• On October 30: A Spoooooky Halloween open house at 12 pm in our reading room where we’ll exhibit various macabre images and frightening implements from the early days of medicine.

A Dental Student work on the teeth of a patient.

And of course, the main thing we will do this month is the same thing we do every month: steward the materials that document our collective past and inform our future. We hope you’ll join us in October to celebrate archives, and thank you for your support!

The Flying Death and Other Adventures in Anesthesia

It is amazing to think that curare, a poison sometimes known as “The Flying Death” and used on the tips of darts and arrows by indigenous people of South America, could prove to be an important stepping stone in the path to modern anesthesia. But then again, curare is not a simple poison, but actually a powerful muscle relaxant; after injection, an animal that has been shot with a curare-tipped dart can actually be kept alive through artificial respiration. More importantly to the native tribes—as they would not have needed to resuscitate their dinners—curare brings about paralysis and asphyxiation when injected (either by dart, arrow, or needle), but is not poisonous if ingested.

curare

A native tribesman demonstrating his prowess with a blowgun typically used with curare darts. Clip taken from Richard Gill’s film “White Water and Black Magic”.

Curare was first brought to the United States by Richard Gill, an American living in Ecuador, in 1938. Gill had become interested in the medicinal uses of curare after falling off his horse and developing neurological symptoms including spasticity. After being told about curare by his neurologist, Gill sought out and befriended a tribe who used the arrow poison. The indigenous people then showed him how to procure and use it, and Gill eventually returned to the US with approximately 25 pounds of curare paste.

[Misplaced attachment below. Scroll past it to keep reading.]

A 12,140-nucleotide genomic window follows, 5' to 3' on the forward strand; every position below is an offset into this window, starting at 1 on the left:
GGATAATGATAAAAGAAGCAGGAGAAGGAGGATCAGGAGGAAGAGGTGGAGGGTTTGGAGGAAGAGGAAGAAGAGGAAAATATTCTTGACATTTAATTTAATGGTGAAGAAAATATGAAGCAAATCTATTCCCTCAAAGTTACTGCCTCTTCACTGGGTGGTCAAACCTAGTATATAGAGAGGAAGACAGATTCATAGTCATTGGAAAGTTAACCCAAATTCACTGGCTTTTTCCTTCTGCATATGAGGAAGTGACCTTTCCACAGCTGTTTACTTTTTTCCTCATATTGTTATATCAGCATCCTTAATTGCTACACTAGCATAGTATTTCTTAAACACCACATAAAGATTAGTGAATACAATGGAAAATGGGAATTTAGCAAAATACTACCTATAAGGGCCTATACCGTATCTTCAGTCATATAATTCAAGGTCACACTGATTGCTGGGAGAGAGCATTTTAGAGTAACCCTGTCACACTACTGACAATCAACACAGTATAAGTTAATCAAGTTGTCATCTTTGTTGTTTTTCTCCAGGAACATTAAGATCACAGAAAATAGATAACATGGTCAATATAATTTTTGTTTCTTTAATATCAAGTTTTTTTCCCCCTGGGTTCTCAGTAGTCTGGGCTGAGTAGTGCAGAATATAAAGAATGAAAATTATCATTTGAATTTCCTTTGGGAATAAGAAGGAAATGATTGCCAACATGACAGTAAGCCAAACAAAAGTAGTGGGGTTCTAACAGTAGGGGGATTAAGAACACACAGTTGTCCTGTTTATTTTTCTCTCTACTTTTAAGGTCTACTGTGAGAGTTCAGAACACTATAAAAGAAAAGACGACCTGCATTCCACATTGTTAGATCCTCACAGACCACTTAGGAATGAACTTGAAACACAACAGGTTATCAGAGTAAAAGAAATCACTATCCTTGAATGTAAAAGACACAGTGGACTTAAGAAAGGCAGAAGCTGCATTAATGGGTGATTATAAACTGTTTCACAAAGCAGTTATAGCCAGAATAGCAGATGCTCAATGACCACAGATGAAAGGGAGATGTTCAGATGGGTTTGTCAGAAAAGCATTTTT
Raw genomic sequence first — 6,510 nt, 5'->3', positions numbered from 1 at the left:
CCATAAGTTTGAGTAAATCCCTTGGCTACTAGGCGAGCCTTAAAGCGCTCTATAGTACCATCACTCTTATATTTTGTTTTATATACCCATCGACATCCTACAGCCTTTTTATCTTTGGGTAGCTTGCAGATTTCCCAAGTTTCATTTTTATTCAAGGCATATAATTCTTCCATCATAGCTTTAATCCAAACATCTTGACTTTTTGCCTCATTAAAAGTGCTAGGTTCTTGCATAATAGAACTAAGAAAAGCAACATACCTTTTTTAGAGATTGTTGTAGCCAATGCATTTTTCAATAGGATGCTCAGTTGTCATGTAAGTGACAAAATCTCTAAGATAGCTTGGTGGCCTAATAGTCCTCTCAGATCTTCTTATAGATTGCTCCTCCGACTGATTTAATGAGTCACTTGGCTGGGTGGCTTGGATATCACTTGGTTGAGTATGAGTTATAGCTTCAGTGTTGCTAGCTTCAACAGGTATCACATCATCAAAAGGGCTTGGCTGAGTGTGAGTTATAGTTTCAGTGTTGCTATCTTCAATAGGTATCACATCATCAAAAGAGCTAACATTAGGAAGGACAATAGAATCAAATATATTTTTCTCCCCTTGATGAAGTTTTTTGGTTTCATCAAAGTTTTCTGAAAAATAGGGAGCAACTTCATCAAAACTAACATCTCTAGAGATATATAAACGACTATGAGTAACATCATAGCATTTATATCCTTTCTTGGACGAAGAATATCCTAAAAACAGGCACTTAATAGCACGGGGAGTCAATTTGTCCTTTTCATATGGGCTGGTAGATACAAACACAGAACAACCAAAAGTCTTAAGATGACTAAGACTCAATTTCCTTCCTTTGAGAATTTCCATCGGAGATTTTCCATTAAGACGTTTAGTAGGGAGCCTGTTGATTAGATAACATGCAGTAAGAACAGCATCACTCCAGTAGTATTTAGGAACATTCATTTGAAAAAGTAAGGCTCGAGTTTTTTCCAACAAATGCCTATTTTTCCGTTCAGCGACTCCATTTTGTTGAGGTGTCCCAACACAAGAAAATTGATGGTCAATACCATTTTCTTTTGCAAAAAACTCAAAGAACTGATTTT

gill

Richard Gill sitting with a native tribesman while watching another tribesman cook down curare. Clip also taken from “White Water and Black Magic”.

Medical experiments with curare began as early as the 19th century, but its use in anesthesia didn’t start until the mid-20th century, after Gill had introduced it in the US. One of its first uses was to prevent bone fractures brought about by spasms during electro-convulsive therapy. Since it is such a powerful muscle relaxant, curare proved helpful for tracheal intubation, and in keeping the patients’ muscles relaxed during operative procedures. It also lessened the need for the use of deep general anesthesia during highly invasive operations, like abdominal or thoracic surgeries.

mss201603_gillcartoon1

1943 cartoon by Clark Haas depicting Richard Gill visiting native peoples to obtain more curare. Arthur Guedel collection, MSS 2016-03.

Despite its usefulness in relaxing patients, curare has no analgesic (painkilling) or anesthetic qualities. This was proven in the 1940s, after curare was given to some infants and children as the sole anesthetic agent during operative procedures. The patients who were old enough to communicate complained that they had felt everything during the surgery but were unable to move or cry out about the excruciating pain they were feeling. Upon hear this, anesthesiologist Dr. Scott Smith volunteered to take the drug in order to test whether curare did have any pain-relieving qualities. He became paralyzed but reported that the reduction of painful sensations was not impacted. Like the young patients before him, Smith had felt everything, but had not been able to move to stop it.